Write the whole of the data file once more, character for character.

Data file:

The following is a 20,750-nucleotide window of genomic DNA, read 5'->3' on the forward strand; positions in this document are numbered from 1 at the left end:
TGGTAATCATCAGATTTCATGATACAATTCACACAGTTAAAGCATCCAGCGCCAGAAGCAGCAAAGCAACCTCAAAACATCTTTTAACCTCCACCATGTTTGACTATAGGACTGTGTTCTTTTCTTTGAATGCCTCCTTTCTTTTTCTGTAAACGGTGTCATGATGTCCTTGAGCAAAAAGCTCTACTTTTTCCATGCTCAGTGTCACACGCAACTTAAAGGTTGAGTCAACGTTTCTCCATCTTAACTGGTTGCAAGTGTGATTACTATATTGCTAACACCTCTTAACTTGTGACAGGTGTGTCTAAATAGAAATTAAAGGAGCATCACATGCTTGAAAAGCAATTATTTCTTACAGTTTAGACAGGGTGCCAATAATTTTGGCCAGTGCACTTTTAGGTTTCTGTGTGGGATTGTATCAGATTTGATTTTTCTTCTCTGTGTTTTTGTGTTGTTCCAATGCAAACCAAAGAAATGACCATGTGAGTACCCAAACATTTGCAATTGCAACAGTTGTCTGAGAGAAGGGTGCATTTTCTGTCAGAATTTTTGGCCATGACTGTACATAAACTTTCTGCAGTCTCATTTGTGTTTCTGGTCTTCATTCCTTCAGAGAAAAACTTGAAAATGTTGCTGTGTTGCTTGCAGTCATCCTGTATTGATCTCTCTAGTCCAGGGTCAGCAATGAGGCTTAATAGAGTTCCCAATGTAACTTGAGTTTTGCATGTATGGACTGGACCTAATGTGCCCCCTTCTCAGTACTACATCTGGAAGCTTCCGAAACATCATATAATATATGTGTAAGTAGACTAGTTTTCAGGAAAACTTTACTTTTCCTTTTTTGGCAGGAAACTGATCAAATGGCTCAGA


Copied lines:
The following is a 20,750-nucleotide window of genomic DNA, read 5'->3' on the forward strand; positions in this document are numbered from 1 at the left end:
TGGTAATCATCAGATTTCATGATACAATTCACACAGTTAAAGCATCCAGCGCCAGAAGCAGCAAAGCAACCTCAAAACATCTTTTAACCTCCACCATGTTTGACTATAGGACTGTGTTCTTTTCTTTGAATGCCTCCTTTCTTTTTCTGTAAACGGTGTCATGATGTCCTTGAGCAAAAAGCTCTACTTTTTCCATGCTCAGTGTCACACGCAACTTAAAGGTTGAGTCAACGTTTCTCCATCTTAACTGGTTGCAAGTGTGATTACTATATTGCTAACACCTCTTAACTTGTGACAGGTGTGTCTAAATAGAAATTAAAGGAGCATCACATGCTTGAAAAGCAATTATTTCTTACAGTTTAGACAGGGTGCCAATAATTTTGGCCAGTGCACTTTTAGGTTTCTGTGTGGGATTGTATCAGATTTGATTTTTCTTCTCTGTGTTTTTGTGTTGTTCCAATGCAAACCAAAGAAATGACCATGTGAGTACCCAAACATTTGCAATTGCAACAGTTGTCTGAGAGAAGGGTGCATTTTCTGTCAGAATTTTTGGCCATGACTGTACATAAACTTTCTGCAGTCTCATTTGTGTTTCTGGTCTTCATTCCTTCAGAGAAAAACTTGAAAATGTTGCTGTGTTGCTTGCAGTCATCCTGTATTGATCTCTCTAGTCCAGGGTCAGCAATGAGGCTTAATAGAGTTCCCAATGTAACTTGAGTTTTGCATGTATGGACTGGACCTAATGTGCCCCCTTCTCAGTACTACATCTGGAAGCTTCCGAAACATCATATAATATATGTGTAAGTAGACTAGTTTTCAGGAAAACTTTACTTTTCCTTTTTTGGCAGGAAACTGATCAAATGGCTCAGA